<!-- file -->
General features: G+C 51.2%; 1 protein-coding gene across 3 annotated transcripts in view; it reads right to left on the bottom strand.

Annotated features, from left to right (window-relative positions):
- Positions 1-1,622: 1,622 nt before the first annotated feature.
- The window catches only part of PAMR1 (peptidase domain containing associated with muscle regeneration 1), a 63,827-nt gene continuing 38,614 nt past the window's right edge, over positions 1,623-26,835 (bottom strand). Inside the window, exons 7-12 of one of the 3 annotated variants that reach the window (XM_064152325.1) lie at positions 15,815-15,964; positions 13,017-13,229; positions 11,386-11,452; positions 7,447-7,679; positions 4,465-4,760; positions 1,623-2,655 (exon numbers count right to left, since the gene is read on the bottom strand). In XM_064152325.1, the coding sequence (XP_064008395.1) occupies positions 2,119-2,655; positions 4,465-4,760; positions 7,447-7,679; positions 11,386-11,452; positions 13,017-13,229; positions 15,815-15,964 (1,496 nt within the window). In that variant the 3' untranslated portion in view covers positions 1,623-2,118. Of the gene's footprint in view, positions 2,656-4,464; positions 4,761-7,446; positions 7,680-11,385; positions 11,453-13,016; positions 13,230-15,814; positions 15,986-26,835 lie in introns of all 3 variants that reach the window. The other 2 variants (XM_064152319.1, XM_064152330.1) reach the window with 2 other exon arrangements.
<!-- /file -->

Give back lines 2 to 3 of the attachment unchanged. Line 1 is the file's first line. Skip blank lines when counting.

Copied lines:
Annotated features, from left to right (window-relative positions):
- Positions 1-1,622: 1,622 nt before the first annotated feature.